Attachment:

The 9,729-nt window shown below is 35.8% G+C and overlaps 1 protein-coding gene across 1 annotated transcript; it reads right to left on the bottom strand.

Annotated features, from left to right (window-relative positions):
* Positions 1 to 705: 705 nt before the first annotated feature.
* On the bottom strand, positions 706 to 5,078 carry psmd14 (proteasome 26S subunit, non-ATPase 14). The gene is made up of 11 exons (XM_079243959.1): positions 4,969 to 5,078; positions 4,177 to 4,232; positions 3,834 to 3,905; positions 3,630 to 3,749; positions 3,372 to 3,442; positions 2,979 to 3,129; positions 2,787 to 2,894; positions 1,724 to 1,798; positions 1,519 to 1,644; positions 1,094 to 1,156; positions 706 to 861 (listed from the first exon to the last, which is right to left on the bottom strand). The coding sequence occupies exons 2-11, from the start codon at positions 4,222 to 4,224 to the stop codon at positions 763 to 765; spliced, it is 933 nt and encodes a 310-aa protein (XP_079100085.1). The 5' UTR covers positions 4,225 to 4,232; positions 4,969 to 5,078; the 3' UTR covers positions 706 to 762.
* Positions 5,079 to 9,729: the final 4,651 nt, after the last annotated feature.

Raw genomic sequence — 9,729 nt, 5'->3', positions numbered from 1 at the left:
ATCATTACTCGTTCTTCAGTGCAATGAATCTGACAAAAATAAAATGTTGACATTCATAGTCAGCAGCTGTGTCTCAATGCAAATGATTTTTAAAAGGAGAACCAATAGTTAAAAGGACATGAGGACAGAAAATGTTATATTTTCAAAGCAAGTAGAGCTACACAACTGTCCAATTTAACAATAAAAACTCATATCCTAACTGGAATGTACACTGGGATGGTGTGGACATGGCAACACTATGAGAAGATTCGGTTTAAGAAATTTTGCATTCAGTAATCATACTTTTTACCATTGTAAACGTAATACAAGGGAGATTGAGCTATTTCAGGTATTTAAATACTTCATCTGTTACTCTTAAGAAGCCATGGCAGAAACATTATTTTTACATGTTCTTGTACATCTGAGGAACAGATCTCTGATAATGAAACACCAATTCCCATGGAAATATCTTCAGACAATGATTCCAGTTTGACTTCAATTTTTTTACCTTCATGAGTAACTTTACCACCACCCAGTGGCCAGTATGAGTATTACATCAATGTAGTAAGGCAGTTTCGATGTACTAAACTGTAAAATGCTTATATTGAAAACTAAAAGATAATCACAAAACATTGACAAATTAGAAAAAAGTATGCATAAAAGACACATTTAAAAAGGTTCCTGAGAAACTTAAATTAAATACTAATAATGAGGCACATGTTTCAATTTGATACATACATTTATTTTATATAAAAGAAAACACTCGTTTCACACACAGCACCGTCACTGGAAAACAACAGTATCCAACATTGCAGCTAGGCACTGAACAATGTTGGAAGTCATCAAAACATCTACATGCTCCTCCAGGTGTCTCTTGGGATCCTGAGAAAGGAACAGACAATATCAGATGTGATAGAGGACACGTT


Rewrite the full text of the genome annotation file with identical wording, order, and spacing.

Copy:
The 9,729-nt window shown below is 35.8% G+C and overlaps 1 protein-coding gene across 1 annotated transcript; it reads right to left on the bottom strand.

Annotated features, from left to right (window-relative positions):
* Positions 1 to 705: 705 nt before the first annotated feature.
* On the bottom strand, positions 706 to 5,078 carry psmd14 (proteasome 26S subunit, non-ATPase 14). The gene is made up of 11 exons (XM_079243959.1): positions 4,969 to 5,078; positions 4,177 to 4,232; positions 3,834 to 3,905; positions 3,630 to 3,749; positions 3,372 to 3,442; positions 2,979 to 3,129; positions 2,787 to 2,894; positions 1,724 to 1,798; positions 1,519 to 1,644; positions 1,094 to 1,156; positions 706 to 861 (listed from the first exon to the last, which is right to left on the bottom strand). The coding sequence occupies exons 2-11, from the start codon at positions 4,222 to 4,224 to the stop codon at positions 763 to 765; spliced, it is 933 nt and encodes a 310-aa protein (XP_079100085.1). The 5' UTR covers positions 4,225 to 4,232; positions 4,969 to 5,078; the 3' UTR covers positions 706 to 762.
* Positions 5,079 to 9,729: the final 4,651 nt, after the last annotated feature.

Raw genomic sequence — 9,729 nt, 5'->3', positions numbered from 1 at the left:
ATCATTACTCGTTCTTCAGTGCAATGAATCTGACAAAAATAAAATGTTGACATTCATAGTCAGCAGCTGTGTCTCAATGCAAATGATTTTTAAAAGGAGAACCAATAGTTAAAAGGACATGAGGACAGAAAATGTTATATTTTCAAAGCAAGTAGAGCTACACAACTGTCCAATTTAACAATAAAAACTCATATCCTAACTGGAATGTACACTGGGATGGTGTGGACATGGCAACACTATGAGAAGATTCGGTTTAAGAAATTTTGCATTCAGTAATCATACTTTTTACCATTGTAAACGTAATACAAGGGAGATTGAGCTATTTCAGGTATTTAAATACTTCATCTGTTACTCTTAAGAAGCCATGGCAGAAACATTATTTTTACATGTTCTTGTACATCTGAGGAACAGATCTCTGATAATGAAACACCAATTCCCATGGAAATATCTTCAGACAATGATTCCAGTTTGACTTCAATTTTTTTACCTTCATGAGTAACTTTACCACCACCCAGTGGCCAGTATGAGTATTACATCAATGTAGTAAGGCAGTTTCGATGTACTAAACTGTAAAATGCTTATATTGAAAACTAAAAGATAATCACAAAACATTGACAAATTAGAAAAAAGTATGCATAAAAGACACATTTAAAAAGGTTCCTGAGAAACTTAAATTAAATACTAATAATGAGGCACATGTTTCAATTTGATACATACATTTATTTTATATAAAAGAAAACACTCGTTTCACACACAGCACCGTCACTGGAAAACAACAGTATCCAACATTGCAGCTAGGCACTGAACAATGTTGGAAGTCATCAAAACATCTACATGCTCCTCCAGGTGTCTCTTGGGATCCTGAGAAAGGAACAGACAATATCAGATGTGATAGAGGACACGTT